http://www.westernmorningnews.co.uk/displayNode.jsp?nodeId=103354&command=displayContent&sourceNode=103331&contentPK=9680463DEFRA 'IN THE CLEAR' OVER VET'S REPORT 11:00 - 22 April 2004
Rural Affairs Secretary Margaret Beckett last night insisted there had been "no intention to mislead" the official inquiry into foot and mouth when the Government withheld a report in which a state vet said he could have prevented the disaster.
In a letter to the Lib-Dem rural affairs spokesman, Andrew George, Mrs Beckett said an internal investigation had cleared officials of deliberately misleading the "lessons learned" inquiry, chaired by Dr Iain Anderson, when they blocked the submission of a report by government vet Jim Dring.
But Mr George said an independent investigation into the affair was still needed to "restore trust" in battered rural communities.
The internal investigation was ordered by Animal Health Minister Ben Bradshaw and Sir Brian Bender, the permanent secretary at the Department of the Environment, Food and Rural Affairs, after the WMN revealed the existence of Mr Dring's report last month.
Mr Dring concluded that the foot and mouth crisis "would never have come about" if his inspection of Bobby Waugh's Northumberland pig farm in the weeks leading up to the outbreak had been "more rigorous".
But although his report was addressed to the Anderson Inquiry it was blocked by Defra officials.
Mrs Beckett said the internal investigation had cleared both ministers and officials of wrongdoing.
She said the investigation had concluded that there was "no intention on the part of officials to mislead the lessons learned inquiry".
And she added that there was "nothing to be gained from an independent investigation".
Mrs Beckett said Mr Dring's "statement" had been blocked by officials on the basis of legal advice that it could prejudice Waugh's trial on foot and mouth related charges.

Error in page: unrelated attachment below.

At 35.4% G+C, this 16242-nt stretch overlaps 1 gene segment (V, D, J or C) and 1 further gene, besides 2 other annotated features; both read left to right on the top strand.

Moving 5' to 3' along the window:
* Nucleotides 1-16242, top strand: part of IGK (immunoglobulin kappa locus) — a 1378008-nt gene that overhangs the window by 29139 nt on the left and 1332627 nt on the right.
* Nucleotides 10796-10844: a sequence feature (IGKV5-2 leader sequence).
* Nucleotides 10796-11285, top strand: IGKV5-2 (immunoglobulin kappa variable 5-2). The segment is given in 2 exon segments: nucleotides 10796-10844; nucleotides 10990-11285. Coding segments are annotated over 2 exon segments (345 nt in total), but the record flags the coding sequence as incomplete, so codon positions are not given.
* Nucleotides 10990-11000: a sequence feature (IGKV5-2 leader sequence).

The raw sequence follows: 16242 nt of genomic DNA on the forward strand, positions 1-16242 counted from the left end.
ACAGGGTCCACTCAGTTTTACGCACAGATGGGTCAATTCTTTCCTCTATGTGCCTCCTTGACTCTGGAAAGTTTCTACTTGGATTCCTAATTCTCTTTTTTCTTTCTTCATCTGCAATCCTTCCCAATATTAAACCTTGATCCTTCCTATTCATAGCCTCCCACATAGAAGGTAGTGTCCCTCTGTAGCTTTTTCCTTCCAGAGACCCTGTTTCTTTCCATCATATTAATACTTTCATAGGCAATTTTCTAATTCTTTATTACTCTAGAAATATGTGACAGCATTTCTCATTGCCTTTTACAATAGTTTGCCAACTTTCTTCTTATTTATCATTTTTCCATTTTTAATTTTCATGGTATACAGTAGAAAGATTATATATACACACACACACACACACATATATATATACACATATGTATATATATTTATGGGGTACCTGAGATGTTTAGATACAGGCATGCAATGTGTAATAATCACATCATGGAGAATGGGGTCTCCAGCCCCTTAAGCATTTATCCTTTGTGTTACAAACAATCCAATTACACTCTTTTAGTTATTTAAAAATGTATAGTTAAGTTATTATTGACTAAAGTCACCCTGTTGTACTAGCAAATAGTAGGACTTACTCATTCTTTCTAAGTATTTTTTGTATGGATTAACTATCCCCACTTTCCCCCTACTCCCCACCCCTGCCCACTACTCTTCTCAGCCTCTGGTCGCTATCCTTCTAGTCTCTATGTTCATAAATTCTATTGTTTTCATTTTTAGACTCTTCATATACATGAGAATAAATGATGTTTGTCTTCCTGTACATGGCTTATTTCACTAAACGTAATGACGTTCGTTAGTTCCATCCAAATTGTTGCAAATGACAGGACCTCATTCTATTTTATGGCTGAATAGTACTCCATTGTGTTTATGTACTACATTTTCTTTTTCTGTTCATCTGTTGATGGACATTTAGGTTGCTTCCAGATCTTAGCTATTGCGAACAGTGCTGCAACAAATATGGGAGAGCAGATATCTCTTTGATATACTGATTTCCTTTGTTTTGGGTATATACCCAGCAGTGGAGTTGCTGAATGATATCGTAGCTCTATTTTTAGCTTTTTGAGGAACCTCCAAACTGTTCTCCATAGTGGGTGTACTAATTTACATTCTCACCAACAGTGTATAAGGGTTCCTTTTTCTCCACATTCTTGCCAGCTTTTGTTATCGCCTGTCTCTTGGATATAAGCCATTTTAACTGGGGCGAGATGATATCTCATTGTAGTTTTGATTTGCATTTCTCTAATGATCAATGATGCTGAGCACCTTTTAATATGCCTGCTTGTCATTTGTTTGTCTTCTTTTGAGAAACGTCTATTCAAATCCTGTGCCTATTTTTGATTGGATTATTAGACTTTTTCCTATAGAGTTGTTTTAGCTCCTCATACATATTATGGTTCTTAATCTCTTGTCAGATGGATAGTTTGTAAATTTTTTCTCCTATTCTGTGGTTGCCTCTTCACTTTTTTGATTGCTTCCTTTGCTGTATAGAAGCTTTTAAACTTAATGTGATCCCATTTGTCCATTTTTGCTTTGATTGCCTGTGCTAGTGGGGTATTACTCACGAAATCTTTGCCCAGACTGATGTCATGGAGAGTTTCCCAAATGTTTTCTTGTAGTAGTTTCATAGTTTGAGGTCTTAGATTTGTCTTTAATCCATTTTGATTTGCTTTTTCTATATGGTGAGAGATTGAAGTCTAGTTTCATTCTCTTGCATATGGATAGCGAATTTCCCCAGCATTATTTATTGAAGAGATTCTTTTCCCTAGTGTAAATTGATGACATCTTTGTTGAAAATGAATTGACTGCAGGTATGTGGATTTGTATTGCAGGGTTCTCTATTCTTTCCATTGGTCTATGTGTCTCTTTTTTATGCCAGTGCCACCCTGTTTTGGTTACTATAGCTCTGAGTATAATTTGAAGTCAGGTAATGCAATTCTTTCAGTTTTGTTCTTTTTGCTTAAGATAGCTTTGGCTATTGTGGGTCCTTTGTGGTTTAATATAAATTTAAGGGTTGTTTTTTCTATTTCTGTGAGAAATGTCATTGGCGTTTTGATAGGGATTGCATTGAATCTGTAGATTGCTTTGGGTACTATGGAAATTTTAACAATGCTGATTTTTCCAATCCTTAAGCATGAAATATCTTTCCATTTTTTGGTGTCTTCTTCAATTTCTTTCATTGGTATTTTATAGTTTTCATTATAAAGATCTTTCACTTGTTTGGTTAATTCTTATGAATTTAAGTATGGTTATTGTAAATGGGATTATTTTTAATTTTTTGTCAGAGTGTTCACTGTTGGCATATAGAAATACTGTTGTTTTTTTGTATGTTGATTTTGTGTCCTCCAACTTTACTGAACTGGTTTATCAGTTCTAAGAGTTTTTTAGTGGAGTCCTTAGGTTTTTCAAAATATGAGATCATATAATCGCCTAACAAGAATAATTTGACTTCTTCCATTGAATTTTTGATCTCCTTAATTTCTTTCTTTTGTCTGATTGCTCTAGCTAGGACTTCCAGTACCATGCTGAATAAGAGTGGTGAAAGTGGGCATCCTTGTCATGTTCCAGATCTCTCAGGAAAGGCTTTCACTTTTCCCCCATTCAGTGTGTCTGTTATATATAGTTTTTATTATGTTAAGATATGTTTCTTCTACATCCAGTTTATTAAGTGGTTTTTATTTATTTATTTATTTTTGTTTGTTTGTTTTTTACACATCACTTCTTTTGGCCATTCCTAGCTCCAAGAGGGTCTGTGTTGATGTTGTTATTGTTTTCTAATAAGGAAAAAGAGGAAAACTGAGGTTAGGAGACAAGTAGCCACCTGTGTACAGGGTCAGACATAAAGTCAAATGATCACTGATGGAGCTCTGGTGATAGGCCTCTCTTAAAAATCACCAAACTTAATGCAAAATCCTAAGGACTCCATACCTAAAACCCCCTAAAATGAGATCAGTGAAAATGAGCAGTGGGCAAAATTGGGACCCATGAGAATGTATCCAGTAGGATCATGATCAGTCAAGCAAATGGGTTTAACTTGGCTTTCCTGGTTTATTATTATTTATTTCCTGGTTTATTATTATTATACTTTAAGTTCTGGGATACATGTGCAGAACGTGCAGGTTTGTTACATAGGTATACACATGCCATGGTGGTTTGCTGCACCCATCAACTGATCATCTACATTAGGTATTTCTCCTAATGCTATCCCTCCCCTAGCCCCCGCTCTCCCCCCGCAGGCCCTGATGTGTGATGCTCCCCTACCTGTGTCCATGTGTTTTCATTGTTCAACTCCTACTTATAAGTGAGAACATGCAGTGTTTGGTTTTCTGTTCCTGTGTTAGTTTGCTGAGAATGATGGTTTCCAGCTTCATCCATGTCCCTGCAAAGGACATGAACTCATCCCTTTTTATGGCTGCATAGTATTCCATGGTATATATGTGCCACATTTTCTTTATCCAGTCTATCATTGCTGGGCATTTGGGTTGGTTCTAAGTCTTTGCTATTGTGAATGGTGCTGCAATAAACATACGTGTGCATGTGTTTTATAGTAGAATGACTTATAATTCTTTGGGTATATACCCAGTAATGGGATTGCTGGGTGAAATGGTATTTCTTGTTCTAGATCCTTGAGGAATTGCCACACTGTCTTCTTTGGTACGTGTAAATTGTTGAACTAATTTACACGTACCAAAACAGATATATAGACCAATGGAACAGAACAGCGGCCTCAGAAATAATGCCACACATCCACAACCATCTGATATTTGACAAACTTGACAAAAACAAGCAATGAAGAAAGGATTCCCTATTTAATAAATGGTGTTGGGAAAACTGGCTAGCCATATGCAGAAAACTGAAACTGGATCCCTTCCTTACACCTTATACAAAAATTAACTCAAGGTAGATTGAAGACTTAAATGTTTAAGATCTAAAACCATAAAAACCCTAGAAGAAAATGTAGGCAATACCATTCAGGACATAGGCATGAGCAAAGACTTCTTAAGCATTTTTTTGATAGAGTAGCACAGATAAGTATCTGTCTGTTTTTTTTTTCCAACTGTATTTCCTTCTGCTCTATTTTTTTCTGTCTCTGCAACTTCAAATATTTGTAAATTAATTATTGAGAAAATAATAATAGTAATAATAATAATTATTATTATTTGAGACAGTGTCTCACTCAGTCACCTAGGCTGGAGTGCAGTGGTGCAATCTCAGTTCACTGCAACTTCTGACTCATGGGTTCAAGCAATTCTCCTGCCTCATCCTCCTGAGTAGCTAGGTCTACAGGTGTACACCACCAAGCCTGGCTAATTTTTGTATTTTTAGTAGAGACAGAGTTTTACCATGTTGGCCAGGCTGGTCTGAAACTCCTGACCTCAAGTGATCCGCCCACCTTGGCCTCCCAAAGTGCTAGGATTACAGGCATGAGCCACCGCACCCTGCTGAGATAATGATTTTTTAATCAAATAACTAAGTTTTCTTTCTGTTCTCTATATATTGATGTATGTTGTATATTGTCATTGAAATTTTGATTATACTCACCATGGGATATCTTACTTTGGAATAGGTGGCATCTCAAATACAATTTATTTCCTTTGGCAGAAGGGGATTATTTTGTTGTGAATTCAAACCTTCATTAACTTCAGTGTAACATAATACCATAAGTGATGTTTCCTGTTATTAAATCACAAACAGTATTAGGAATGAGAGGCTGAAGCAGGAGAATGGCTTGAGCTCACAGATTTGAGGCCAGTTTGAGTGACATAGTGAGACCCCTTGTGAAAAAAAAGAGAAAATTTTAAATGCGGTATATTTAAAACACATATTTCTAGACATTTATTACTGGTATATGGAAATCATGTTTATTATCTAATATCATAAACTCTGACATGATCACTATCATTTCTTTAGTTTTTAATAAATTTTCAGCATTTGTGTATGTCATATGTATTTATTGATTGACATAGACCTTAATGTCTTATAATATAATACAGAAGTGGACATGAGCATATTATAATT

"The issue was not referred to ministers," she added.
Mrs Beckett said that the "factual information" contained in Mr Dring's report was "covered" in other material submitted to the inquiry, which became known as the Lessons Learned Inquiry.
She added: "Both Dr Anderson and I believe it would have been preferable if Mr Dring's statement had been passed to the inquiry.
"Nonetheless, Dr Anderson has publicly stated that Jim Dring's statement would not have changed any of the conclusions or recommendations in his inquiry's report."
However Mr George, MP for St Ives, said that public confidence had been so damaged by the handling of Mr Dring's report that an independent investigation was now needed.
"In the end this is all about trust," he said. "A large section of the farming community simply do not trust the Government on this.
"When they hear that everyone has been cleared by an internal investigation the reaction of many will be: 'They're bound to say that'.
"I would like to be able to say that ministers are honourable and can be trusted at all times.
"But the way that the truth has had to be dragged out of them on this issue does not inspire confidence.
"This was something that had potentially massive implications and probably the only way to clear it up properly is to have a narrow, independent investigation into what went on."
Mr George said he was also surprised by the change in Mrs Beckett's attitude towards Mr Dring's report.
When the report was initially revealed, Mrs Beckett appeared to suggest that it had never been intended for the Anderson Inquiry, dismissing it as private "musings" and "notes he made for himself".
Mr George added: "If you compare their dismissal of the issue when it was first raised to what they are saying now, there does seem to be some inconsistency there and people are bound to ask: 'why should we trust you now?'"